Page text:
Engage

Twitter
Logo
Twitter
Logo
Twitter
Logo
Twitter
Logo
Twitter
Logo
Twitter
Logo
Twitter
Logo
Twitter
Logo
Twitter
Logo
Twitter
Logo
Facebook
Logo
Twitter
Logo
Twitter
Logo
Twitter
Logo
Facebook
Logo
Twitter
Logo
Twitter
Logo
Twitter
Logo
Facebook
Logo
Twitter
Logo
Twitter
Logo
Twitter
Logo
Facebook
Logo
Twitter
Logo
Facebook
Logo
Facebook
Logo
Facebook
Logo
Facebook
Logo
Facebook
Logo
Facebook
Logo
Facebook
Logo
Facebook
Logo
Facebook
Logo
Facebook
Logo
Facebook
Logo
Facebook
Logo
Facebook
2,627,048
Like Us
Twitter
802,680
Follow Us
YouTube Blog RSS Instagram Flickr

Prescribed fire destroys 30 acres at MacDill

MACDILL AIR FORCE BASE, Fla. (AFPN) -- A raging fire decimated 30 acres of forest in 12 hours here Jan. 7. The good news is that was the whole idea.

Since Tampa Bay is the lightning capital of the world, the prescribed burn dramatically cut the chance of a wildfire. Lightning strikes could naturally set off a fire that would be catastrophic to the nearby campground, golf course, marina and especially the flightline.

Jeff Sprinkmann, a contractor with the 6th Civil Engineer Squadron’s environmental flight, coordinated the event.

“The purpose of the prescribed burn was two-fold,” Mr. Sprinkmann said. “First and foremost it reduced the possible dangers that a wildfire can produce. The recent wildfires in Southern California, which charred thousands of acres, are testimony to the complacent approach of suppressing, rather than embracing fire through controlled burns.

“Secondly, Florida's plants and animals evolved in concert with the natural cycles of periodic forest and grassland fires. Fire is essential in maintaining habitat and the balance between the vines and undergrowth of the forest, while also returning valuable nutrients to the soil.”

Many plants, like pine trees, only release their seeds when the high temperatures of a fire trigger them. The seeds then have a much better chance of growing and competing with the cleared undergrowth and fertilizing ashes. These favorable conditions help get pines and other important species off to a quick start.

The Florida Division of Forestry was hired to conduct the burn. These trained professionals perform prescribed burns on a routine basis when the conditions allow.

"Each year in Pinellas and Hillsborough counties there are probably 100 burns conducted totaling 3,000 acres," said Dennis Herndon, burn manager for the event. “This one was much smaller, but the setting required strict procedures and controls.”

There is general public and landowner concern with increased smoke, reduced air quality and liability forestry division officials said.

But everyone benefits from the reduction of devastating wildfire, improved wildlife habitat and forage, preservation of endangered and threatened plant and animal species, and improved management of forest resources, officials said.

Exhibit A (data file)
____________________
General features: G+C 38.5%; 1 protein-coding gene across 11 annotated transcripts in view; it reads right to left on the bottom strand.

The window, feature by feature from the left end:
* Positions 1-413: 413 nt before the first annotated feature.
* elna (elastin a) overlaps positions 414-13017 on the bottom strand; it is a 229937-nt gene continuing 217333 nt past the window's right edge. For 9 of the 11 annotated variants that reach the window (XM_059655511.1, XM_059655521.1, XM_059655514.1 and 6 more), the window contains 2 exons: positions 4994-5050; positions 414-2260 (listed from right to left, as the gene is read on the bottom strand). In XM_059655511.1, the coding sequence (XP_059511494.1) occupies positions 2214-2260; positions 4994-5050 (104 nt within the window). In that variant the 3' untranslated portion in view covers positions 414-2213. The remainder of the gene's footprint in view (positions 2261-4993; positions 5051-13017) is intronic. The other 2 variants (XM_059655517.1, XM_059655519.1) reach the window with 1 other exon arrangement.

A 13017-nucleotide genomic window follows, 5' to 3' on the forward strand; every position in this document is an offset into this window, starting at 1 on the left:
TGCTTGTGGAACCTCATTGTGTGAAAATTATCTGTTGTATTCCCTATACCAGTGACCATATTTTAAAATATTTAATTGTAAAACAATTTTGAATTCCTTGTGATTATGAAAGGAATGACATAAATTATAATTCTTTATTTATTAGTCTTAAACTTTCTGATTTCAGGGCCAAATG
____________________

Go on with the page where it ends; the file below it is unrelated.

In preparation for the burn the 6th CES cleared a fire break on the south line of the burn providing extra protection to the on-base campground, which is south of the burn site. Lewis Lake and Marina Bay Drive provided breaks to the north and west, and a mangrove canal provided a break to the east. Squadron firefighters and staff were onsite until 11 p.m., when only tiny smoldering piles of ash were left where there had once been abundant growth.

Ground-level vegetation was not completely wiped out, but only the most well-established plant life remained after flames wiped out most small vegetation. The after effects of the burn were not limited to ground level though. Palm trees were blackened and charred as high as 40 feet in the air. Reports from commercial aircraft in the area reported smoke from the fire as far away as 50 miles.

Minimizing the disturbance of smoke to the flightline and the residents of the campground received top priority during planning. During the winter months, rare north westerly winds that would have helped push the smoke out into the bay are common, but Mother Nature had other plans. For most of the day, the entire campground was engulfed in a thick heavy cloud of smoke.

“My sincere apologies (go) to those who were in the line of smoke," Mr. Sprinkmann said. "The wind dispersion, which was supposed to be very good with decent winds, never quite lifted the smoke vertically as much as we had hoped. With so many different variables such as temperature, humidity, fuel load, wind direction and speed, forecast, and dispersion, it is very difficult to ace a 30-acre burn. We did our best and we will learn from our mistakes.”

Mr. Sprinkmann said he would like to schedule another burn in four or five years. By that time most of the vegetation, which grows rapidly in the humid, subtropical climate of Florida, will be back just as thick.